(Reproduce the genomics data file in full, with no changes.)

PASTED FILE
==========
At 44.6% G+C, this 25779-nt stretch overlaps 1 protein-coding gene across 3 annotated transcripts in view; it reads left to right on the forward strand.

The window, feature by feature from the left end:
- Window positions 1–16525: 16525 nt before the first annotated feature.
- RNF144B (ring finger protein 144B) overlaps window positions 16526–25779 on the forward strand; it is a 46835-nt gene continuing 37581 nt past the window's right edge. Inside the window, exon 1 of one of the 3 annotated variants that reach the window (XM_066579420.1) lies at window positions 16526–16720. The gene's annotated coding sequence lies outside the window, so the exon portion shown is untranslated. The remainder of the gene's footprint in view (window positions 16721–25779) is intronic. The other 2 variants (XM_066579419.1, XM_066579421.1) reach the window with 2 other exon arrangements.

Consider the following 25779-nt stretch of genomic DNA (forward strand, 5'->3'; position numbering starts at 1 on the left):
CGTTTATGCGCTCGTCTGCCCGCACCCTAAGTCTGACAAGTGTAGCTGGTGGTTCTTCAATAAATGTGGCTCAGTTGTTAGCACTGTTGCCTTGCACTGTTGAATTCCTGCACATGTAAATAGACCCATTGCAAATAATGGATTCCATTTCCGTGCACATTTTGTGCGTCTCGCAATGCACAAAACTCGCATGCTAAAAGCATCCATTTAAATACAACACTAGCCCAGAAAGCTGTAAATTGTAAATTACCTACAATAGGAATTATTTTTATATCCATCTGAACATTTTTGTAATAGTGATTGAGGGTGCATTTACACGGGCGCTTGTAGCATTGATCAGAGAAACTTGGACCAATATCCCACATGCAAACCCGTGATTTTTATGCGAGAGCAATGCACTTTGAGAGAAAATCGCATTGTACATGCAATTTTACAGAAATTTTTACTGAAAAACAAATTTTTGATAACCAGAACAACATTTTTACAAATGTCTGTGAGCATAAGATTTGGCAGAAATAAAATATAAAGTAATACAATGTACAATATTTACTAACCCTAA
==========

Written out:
At 44.6% G+C, this 25779-nt stretch overlaps 1 protein-coding gene across 3 annotated transcripts in view; it reads left to right on the forward strand.

The window, feature by feature from the left end:
- Window positions 1–16525: 16525 nt before the first annotated feature.
- RNF144B (ring finger protein 144B) overlaps window positions 16526–25779 on the forward strand; it is a 46835-nt gene continuing 37581 nt past the window's right edge. Inside the window, exon 1 of one of the 3 annotated variants that reach the window (XM_066579420.1) lies at window positions 16526–16720. The gene's annotated coding sequence lies outside the window, so the exon portion shown is untranslated. The remainder of the gene's footprint in view (window positions 16721–25779) is intronic. The other 2 variants (XM_066579419.1, XM_066579421.1) reach the window with 2 other exon arrangements.

Consider the following 25779-nt stretch of genomic DNA (forward strand, 5'->3'; position numbering starts at 1 on the left):
CGTTTATGCGCTCGTCTGCCCGCACCCTAAGTCTGACAAGTGTAGCTGGTGGTTCTTCAATAAATGTGGCTCAGTTGTTAGCACTGTTGCCTTGCACTGTTGAATTCCTGCACATGTAAATAGACCCATTGCAAATAATGGATTCCATTTCCGTGCACATTTTGTGCGTCTCGCAATGCACAAAACTCGCATGCTAAAAGCATCCATTTAAATACAACACTAGCCCAGAAAGCTGTAAATTGTAAATTACCTACAATAGGAATTATTTTTATATCCATCTGAACATTTTTGTAATAGTGATTGAGGGTGCATTTACACGGGCGCTTGTAGCATTGATCAGAGAAACTTGGACCAATATCCCACATGCAAACCCGTGATTTTTATGCGAGAGCAATGCACTTTGAGAGAAAATCGCATTGTACATGCAATTTTACAGAAATTTTTACTGAAAAACAAATTTTTGATAACCAGAACAACATTTTTACAAATGTCTGTGAGCATAAGATTTGGCAGAAATAAAATATAAAGTAATACAATGTACAATATTTACTAACCCTAA